Abstract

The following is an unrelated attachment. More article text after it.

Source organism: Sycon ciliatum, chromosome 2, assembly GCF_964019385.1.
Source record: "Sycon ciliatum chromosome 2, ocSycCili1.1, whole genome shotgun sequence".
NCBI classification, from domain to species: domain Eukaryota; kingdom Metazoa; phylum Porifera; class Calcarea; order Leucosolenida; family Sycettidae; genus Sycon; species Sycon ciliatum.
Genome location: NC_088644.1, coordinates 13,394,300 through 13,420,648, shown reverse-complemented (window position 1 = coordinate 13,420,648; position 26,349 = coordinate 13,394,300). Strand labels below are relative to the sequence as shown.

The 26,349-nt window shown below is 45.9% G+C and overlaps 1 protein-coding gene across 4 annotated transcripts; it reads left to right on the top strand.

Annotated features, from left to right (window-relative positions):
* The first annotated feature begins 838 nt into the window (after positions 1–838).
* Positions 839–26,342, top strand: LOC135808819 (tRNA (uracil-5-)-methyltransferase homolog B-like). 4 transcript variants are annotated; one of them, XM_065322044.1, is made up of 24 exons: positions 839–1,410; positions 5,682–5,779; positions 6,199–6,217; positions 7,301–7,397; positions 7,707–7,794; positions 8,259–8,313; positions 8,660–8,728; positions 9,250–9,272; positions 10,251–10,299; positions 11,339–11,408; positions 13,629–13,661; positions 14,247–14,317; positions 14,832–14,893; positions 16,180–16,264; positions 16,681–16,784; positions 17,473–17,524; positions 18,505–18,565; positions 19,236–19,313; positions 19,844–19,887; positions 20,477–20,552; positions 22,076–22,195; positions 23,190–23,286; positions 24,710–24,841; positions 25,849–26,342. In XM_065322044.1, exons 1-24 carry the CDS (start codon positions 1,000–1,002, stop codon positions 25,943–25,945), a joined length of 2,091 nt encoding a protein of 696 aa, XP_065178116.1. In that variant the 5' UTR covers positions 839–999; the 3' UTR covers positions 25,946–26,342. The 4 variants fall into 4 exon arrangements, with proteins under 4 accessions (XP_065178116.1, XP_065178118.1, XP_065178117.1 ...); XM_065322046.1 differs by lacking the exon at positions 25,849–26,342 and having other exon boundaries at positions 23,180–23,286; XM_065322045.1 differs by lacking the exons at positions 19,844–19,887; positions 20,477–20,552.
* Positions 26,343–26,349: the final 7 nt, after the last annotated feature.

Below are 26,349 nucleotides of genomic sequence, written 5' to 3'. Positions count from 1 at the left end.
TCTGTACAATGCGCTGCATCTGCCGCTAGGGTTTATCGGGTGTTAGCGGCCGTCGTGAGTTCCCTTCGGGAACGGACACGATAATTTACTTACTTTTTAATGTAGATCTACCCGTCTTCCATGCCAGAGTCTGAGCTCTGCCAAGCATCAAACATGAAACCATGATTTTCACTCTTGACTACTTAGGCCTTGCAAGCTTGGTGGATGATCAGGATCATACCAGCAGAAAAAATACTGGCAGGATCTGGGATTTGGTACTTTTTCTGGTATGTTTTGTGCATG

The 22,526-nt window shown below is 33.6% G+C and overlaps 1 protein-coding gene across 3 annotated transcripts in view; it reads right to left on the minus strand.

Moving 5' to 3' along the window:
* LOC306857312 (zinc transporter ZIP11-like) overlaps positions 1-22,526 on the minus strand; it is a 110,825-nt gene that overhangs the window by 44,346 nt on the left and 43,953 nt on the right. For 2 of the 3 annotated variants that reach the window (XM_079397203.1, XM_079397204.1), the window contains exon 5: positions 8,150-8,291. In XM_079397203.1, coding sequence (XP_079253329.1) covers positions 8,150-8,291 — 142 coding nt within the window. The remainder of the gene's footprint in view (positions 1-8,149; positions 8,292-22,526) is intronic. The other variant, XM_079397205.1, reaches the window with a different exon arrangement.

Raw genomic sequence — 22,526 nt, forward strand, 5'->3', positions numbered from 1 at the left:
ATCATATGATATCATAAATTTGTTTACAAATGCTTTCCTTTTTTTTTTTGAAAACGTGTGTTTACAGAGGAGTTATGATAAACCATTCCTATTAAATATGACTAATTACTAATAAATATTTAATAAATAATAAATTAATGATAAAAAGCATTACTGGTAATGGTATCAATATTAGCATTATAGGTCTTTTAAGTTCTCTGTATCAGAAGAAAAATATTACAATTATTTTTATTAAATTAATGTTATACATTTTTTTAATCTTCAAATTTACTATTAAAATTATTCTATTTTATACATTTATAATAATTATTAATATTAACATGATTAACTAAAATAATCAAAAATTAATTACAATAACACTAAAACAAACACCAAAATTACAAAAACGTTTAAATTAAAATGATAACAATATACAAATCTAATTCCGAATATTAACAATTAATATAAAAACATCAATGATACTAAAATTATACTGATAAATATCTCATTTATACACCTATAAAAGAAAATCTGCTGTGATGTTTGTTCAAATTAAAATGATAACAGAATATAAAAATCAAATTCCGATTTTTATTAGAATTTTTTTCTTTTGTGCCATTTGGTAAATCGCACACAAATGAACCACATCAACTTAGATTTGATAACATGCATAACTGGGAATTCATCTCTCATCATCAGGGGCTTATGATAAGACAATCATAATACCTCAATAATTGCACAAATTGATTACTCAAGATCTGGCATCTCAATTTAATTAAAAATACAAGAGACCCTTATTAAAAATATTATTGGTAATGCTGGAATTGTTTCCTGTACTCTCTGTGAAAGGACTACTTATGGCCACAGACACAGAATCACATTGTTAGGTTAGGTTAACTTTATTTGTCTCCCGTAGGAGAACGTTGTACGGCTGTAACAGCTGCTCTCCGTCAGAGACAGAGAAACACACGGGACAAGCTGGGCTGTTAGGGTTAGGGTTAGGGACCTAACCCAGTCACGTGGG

With fishery incidents emerging as a major threat to peace and stability in the South China Sea, a better understanding of the underlying causes of these incidents becomes important. Mainstream media, and a substantial body of academic literature, attribute these fishing incidents, and the growing presence of Chinese fishermen in the South China Sea, to China's strategic and political motives, claiming that these fishermen are actually fishing militia. Through revisiting the prevailing fishing militia narrative, this article argues that much wider economic and social factors are at work domestically in China, and that the international and regional scenes are more complex than the picture painted by purely viewing developments with China's fishing militia in isolation. This article also makes the case that fishing disputes in the South China Sea have been heavily securitized with profound implications for the ongoing territorial and jurisdictional disputes in those waters.

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